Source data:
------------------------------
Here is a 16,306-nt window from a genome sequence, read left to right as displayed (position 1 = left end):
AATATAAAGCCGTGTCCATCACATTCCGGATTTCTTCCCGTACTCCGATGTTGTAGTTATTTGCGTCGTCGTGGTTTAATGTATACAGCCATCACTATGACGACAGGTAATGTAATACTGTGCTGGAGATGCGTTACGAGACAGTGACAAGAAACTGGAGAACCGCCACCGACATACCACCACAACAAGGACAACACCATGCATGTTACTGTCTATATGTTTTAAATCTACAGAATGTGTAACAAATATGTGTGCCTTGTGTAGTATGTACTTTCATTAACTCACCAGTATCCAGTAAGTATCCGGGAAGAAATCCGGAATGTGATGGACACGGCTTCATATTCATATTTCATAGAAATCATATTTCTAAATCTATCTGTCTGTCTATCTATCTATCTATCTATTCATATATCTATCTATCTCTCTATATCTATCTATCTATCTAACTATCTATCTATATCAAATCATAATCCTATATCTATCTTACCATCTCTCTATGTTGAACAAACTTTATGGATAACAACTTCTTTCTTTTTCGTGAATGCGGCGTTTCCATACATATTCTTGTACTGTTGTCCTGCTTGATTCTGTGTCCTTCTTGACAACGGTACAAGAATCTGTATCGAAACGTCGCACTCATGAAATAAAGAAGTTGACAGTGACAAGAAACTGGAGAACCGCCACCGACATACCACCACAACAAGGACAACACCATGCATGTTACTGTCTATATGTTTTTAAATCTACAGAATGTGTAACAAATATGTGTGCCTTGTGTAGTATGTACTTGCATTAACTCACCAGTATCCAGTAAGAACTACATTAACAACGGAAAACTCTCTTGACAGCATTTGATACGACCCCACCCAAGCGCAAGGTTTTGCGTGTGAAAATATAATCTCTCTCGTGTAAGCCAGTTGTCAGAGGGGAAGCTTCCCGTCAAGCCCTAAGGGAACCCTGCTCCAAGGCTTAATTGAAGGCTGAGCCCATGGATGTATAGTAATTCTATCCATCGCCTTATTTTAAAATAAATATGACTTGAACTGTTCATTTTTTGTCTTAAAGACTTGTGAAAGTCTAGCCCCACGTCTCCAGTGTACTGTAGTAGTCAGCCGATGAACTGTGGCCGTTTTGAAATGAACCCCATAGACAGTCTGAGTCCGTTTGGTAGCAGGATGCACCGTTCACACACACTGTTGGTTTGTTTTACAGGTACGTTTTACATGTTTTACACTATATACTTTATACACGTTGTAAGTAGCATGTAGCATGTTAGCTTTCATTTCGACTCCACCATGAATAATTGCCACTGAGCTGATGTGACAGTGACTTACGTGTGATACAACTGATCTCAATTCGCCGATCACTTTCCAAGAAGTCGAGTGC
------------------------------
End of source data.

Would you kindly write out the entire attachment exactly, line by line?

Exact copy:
Here is a 16,306-nt window from a genome sequence, read left to right as displayed (position 1 = left end):
AATATAAAGCCGTGTCCATCACATTCCGGATTTCTTCCCGTACTCCGATGTTGTAGTTATTTGCGTCGTCGTGGTTTAATGTATACAGCCATCACTATGACGACAGGTAATGTAATACTGTGCTGGAGATGCGTTACGAGACAGTGACAAGAAACTGGAGAACCGCCACCGACATACCACCACAACAAGGACAACACCATGCATGTTACTGTCTATATGTTTTAAATCTACAGAATGTGTAACAAATATGTGTGCCTTGTGTAGTATGTACTTTCATTAACTCACCAGTATCCAGTAAGTATCCGGGAAGAAATCCGGAATGTGATGGACACGGCTTCATATTCATATTTCATAGAAATCATATTTCTAAATCTATCTGTCTGTCTATCTATCTATCTATCTATTCATATATCTATCTATCTCTCTATATCTATCTATCTATCTAACTATCTATCTATATCAAATCATAATCCTATATCTATCTTACCATCTCTCTATGTTGAACAAACTTTATGGATAACAACTTCTTTCTTTTTCGTGAATGCGGCGTTTCCATACATATTCTTGTACTGTTGTCCTGCTTGATTCTGTGTCCTTCTTGACAACGGTACAAGAATCTGTATCGAAACGTCGCACTCATGAAATAAAGAAGTTGACAGTGACAAGAAACTGGAGAACCGCCACCGACATACCACCACAACAAGGACAACACCATGCATGTTACTGTCTATATGTTTTTAAATCTACAGAATGTGTAACAAATATGTGTGCCTTGTGTAGTATGTACTTGCATTAACTCACCAGTATCCAGTAAGAACTACATTAACAACGGAAAACTCTCTTGACAGCATTTGATACGACCCCACCCAAGCGCAAGGTTTTGCGTGTGAAAATATAATCTCTCTCGTGTAAGCCAGTTGTCAGAGGGGAAGCTTCCCGTCAAGCCCTAAGGGAACCCTGCTCCAAGGCTTAATTGAAGGCTGAGCCCATGGATGTATAGTAATTCTATCCATCGCCTTATTTTAAAATAAATATGACTTGAACTGTTCATTTTTTGTCTTAAAGACTTGTGAAAGTCTAGCCCCACGTCTCCAGTGTACTGTAGTAGTCAGCCGATGAACTGTGGCCGTTTTGAAATGAACCCCATAGACAGTCTGAGTCCGTTTGGTAGCAGGATGCACCGTTCACACACACTGTTGGTTTGTTTTACAGGTACGTTTTACATGTTTTACACTATATACTTTATACACGTTGTAAGTAGCATGTAGCATGTTAGCTTTCATTTCGACTCCACCATGAATAATTGCCACTGAGCTGATGTGACAGTGACTTACGTGTGATACAACTGATCTCAATTCGCCGATCACTTTCCAAGAAGTCGAGTGC